Henk van der Pol is an Amsterdam policeman thinking about retirement. In the first story, a woman’s body is fished out of the harbour. Her death may be the responsibility of a vicious Hungarian pimp who is feared throughout the city. In book 2, van der Pol is persuaded to accompany a Ghanaian diplomat on his visit to Brussels. But the appearance of a valuable diamond, the theft of a Norwegian painting and the beating of an escort girl in a hotel put him at odds with his boss in the police department. In the final story, a Dutch politician in Belgium is kidnapped putting van der Pol’s career and life in danger.

The sign of a good book is that I immediately want to visit the place where the narrative is located. Although the principal setting is Amsterdam we are also treated to descriptions of Brussels, Antwerp and Rotterdam. There’s some interesting information on the history of these cities but also their differing roles within modern Europe. You’d think it quite difficult to make political Europe interesting in a crime story. But the bureaucratic machinations were handled with a light touch and the incidental descriptions about the various cities were fascinating.

Van der Pol is clearly a maverick style policeman but this never stretches the limits of plausibility. In particular, his clashes with his superior, Joost, have the ring of truth of anyone who has come up against their boss. Assembling the three novellas into a collected edition is a good idea as the stories run on from each other and, by the conclusion, there’s a sense of a wider narrative being completed. There’s also, I think, another van der Pol story coming in 2015 so that’s something to look forward to.

The style of writing was so enjoyable, it prompted me to download another story by the author, Simon Sixsmith, A Ghost Story. For those who like something with a supernatural twist, this really is an excellent read too.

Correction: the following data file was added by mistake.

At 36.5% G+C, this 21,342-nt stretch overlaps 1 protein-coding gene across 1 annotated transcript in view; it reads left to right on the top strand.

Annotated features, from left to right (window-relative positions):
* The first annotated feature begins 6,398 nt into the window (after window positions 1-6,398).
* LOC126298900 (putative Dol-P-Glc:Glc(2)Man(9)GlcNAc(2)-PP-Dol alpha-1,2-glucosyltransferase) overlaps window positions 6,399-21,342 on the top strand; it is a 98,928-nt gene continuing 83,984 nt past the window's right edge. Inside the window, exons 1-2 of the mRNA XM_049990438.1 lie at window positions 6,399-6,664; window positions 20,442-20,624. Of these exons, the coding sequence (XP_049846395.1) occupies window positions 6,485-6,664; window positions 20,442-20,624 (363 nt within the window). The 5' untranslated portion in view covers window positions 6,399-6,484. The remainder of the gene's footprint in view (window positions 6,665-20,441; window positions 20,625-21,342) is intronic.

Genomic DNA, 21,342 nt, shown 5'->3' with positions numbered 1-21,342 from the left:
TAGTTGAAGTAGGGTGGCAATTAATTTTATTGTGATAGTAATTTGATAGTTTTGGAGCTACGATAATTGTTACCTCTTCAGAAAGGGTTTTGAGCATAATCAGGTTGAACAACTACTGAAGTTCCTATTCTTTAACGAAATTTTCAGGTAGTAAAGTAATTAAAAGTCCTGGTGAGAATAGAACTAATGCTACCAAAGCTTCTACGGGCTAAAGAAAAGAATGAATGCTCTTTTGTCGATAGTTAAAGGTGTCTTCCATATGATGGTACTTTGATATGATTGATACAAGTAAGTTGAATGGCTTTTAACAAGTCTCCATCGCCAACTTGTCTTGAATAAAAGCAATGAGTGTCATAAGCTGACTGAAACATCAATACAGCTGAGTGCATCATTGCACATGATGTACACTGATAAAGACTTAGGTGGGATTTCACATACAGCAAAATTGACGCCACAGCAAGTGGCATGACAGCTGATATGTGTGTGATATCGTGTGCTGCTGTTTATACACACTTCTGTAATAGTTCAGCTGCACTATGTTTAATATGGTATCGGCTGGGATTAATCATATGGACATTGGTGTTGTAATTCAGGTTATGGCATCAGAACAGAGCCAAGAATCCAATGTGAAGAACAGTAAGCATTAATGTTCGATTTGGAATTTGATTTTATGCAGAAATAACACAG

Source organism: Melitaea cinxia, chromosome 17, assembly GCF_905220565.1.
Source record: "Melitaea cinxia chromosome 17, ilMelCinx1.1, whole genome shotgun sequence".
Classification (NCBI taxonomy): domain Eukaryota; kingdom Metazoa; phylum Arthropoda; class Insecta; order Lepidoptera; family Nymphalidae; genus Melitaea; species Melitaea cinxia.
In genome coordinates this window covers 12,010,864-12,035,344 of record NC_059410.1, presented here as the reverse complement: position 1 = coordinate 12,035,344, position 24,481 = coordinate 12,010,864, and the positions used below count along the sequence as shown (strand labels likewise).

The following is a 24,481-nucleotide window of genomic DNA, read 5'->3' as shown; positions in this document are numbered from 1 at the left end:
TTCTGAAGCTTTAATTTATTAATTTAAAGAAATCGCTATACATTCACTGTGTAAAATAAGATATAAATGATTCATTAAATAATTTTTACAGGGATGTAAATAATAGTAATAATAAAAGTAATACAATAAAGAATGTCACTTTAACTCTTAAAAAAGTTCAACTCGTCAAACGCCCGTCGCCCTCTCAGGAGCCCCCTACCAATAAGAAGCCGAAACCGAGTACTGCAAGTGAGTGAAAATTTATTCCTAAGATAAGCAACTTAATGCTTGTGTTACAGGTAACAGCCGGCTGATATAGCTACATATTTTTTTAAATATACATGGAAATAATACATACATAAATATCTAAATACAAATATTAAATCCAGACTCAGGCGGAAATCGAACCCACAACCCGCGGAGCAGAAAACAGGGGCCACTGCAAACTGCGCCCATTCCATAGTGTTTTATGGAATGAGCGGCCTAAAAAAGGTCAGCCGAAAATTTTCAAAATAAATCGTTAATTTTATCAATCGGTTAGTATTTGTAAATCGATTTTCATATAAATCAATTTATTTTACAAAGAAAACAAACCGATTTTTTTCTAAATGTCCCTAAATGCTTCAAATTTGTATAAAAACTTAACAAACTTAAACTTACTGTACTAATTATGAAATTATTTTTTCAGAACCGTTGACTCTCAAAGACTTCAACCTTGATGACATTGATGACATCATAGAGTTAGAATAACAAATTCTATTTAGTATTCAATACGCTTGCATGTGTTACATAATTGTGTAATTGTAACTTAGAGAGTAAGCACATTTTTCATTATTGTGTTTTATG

The Silent GirlsThere’s something compelling about murder in a rural setting. Statistically, these are the safest areas to live in and yet we read so much that takes place in what appear to be law-abiding places. Sometimes you just need to suspend your disbelief. Other times, the writer does good job at showing what happens behind closed doors. Eric Rickstad’s The Silent Girls is one such book.

In the small US town of Canaan, Vermont young girls have been disappearing. Private detective Frank Rath is hired to look for the latest missing girl, Mandy, whose mother is convinced she hasn’t just simply run away. The case has disturbing echoes for Frank who is bringing up his niece, Rachel, after the brutal murder of her parents years earlier. Now their killer is up for parole and Frank, absorbed in the hunt for the missing girls, also attempts to prevent the freeing of an earlier murderer.

Eric Rickstad is a very good writer which elevates this book above the average mystery. He manages to convey the isolation and brutality of elements of this seemingly peaceful country town. It’s a difficult trick to pull off the role of a private detective in modern times where police investigations are tightly controlled. He manages it by adding the personal element of Rath’s family history. The detective comes acres as both protective and vengeful on behalf of the girls he is trying to find.

The ultimate subject is a difficult one to tackle especially, I would imagine, in the US. I’ll leave it for readers to discover what it is as to say here would reveal too much of the plot. But he has my admiration for addressing it within a crime novel.

The Silent Girls will appeal to crime fiction readers who like a well constructed mystery that doesn’t shy away from addressing a complicated subject. Highly recommended.